Our democracy has been attacked from outside, by Russia, and Americans are rightly concerned, demanding investigations and answers to a growing number of questions.
But what are we doing to democracy ourselves?
The Senate recently confirmed Neil Gorsuch to become an associate justice on the Supreme Court and fill the vacancy left by the late Justice Antonin Scalia.
That vacancy persisted only because the right to fill a Supreme Court seat was denied a sitting president—for the first time in American history—when Senate Majority Leader Mitch McConnell refused to hold hearings for President Barack Obama's nominee Merrick Garland and to accept the consequences of the 2012 presidential election. In our nation’s history, there had previously been two dozen Supreme Court vacancies in a president’s last year in office, and twenty-one of twenty-four nominees had been confirmed, but never before had the Senate failed to hold hearings, let alone vote on a nominee.
And so, in what some have called a political masterstroke, McConnell succeeded in restoring and preserving the Court's conservative voting majority that existed before Scalia's death.
With our horse-race political journalism, it’s easy to get swept up in who won, who lost and who outplayed whom. But let’s not lose sight of the larger implications. McConnell didn't just outmaneuver the Democrats. He outmaneuvered democracy.
This isn't about Judge Gorsuch—just as what happened to Judge Garland wasn't about him—and this isn’t about partisan politics. This is about what we are doing to our own democratic institutions.
Democracy is more fragile than we would like to admit. As Timothy Snyder has noted in his latest book, “On Tyranny: Twenty Lessons From the Twentieth Century,” democracies collapsed when “[a] party emboldened by a favorable election or motivated by ideology, or both, . . . change[d] the system from within.”
Is our democracy inherently stronger than those that failed? I hope so. But surely its survival will depend on our willingness to protect our democratic institutions and constitutional rules, not game them when it suits us.
So this is a time for deep reflection about the state of our democracy and the integrity of the Supreme Court that will be questioned whenever Justice Gorsuch rules with the majority in a 5 to 4 decision.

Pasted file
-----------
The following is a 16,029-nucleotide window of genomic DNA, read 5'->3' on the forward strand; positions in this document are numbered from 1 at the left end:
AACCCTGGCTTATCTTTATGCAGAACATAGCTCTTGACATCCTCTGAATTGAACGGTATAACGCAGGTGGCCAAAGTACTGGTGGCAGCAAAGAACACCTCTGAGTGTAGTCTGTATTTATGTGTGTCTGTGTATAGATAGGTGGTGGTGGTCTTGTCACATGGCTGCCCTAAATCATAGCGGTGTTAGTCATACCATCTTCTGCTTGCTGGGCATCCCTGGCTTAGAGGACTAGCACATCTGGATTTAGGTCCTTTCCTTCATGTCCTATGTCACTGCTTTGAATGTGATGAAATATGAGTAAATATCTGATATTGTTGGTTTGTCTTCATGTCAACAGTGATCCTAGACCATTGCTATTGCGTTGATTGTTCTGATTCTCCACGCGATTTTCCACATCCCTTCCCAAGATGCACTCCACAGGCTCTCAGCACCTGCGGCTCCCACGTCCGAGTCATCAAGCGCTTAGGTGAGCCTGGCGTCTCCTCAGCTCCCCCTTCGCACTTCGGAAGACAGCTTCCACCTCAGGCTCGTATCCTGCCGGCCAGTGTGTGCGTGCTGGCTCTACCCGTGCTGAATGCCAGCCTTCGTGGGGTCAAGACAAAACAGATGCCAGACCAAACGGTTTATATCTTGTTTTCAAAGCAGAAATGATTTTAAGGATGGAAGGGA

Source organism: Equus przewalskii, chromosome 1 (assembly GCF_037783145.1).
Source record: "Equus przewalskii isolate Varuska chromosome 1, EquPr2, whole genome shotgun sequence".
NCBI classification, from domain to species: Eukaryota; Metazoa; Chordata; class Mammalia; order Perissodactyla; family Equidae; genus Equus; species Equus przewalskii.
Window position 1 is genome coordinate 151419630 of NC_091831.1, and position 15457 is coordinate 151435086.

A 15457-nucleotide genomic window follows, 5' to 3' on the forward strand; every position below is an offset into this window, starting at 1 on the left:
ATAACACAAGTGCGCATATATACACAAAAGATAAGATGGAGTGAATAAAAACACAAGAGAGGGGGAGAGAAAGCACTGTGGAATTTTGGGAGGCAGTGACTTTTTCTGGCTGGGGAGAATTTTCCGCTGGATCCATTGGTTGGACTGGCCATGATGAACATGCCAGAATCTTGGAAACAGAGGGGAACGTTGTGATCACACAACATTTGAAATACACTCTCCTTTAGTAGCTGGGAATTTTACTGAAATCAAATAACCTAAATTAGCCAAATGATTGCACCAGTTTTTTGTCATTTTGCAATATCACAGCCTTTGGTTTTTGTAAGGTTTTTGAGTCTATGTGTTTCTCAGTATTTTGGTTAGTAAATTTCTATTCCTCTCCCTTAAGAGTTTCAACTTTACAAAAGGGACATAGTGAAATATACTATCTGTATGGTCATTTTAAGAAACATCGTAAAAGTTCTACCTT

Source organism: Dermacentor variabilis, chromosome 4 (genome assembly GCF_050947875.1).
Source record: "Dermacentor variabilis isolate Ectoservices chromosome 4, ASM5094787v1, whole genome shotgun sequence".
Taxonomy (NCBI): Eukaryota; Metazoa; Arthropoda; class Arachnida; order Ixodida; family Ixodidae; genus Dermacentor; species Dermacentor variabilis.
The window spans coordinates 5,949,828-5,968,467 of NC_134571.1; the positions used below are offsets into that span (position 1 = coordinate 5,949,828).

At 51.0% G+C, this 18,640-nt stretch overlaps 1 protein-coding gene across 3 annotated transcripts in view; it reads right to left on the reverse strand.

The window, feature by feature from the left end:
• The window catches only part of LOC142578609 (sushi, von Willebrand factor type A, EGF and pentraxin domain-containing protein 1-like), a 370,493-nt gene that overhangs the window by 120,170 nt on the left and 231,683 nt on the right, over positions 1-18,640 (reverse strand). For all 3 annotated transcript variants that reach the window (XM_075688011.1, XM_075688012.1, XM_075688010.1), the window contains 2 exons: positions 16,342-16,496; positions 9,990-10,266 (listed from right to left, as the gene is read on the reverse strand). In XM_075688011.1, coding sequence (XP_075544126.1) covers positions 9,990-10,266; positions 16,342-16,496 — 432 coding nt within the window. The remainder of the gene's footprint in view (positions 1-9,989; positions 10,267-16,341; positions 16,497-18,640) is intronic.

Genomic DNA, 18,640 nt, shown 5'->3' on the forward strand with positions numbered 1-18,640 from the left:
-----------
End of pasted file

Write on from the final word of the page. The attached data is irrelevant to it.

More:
Democracy isn't a win-at-all costs, no-holds-barred game. If you don't play by the rules, the game is over.
Imagine a baseball game where a batter gets a hit and, say, ignores runs straight to third base. Or imagine a game of Monopoly where a player, say, draws the “Go to Jail” card but refuses to accept its consequences. Those games can’t proceed without agreement on what is permitted and what is not.
It’s tempting to think of the change in the rules that led to Gorsuch’s nomination and confirmation as an aberration, but these kinds of changes (actual and proposed) have lately become “normalized.”
Just look at what this century has brought us: a Supreme Court decision in Bush v. Gore that ended the 2000 presidential election in George W. Bush's favor, but somehow wasn’t meant to set a precedent for future cases; most recently, a Republican-controlled legislature in North Carolina that passed laws to limit incoming Democratic Governor Roy Cooper’s authority after he defeated Republican Governor Pat McCrory, and senators who argued that if Hillary Clinton were to win the election, the Senate should refuse to confirm any of her nominees to the Supreme Court. And let’s not forget the myriad states that have been imposing voter identification requirements just to keep Americans from voting.
I don’t know how long America can survive when we take the basic ground rules of our democracy so lightly. I wish there were a public clamor to look into this clear and present threat, because it’s not just about Russia—it’s about America, too.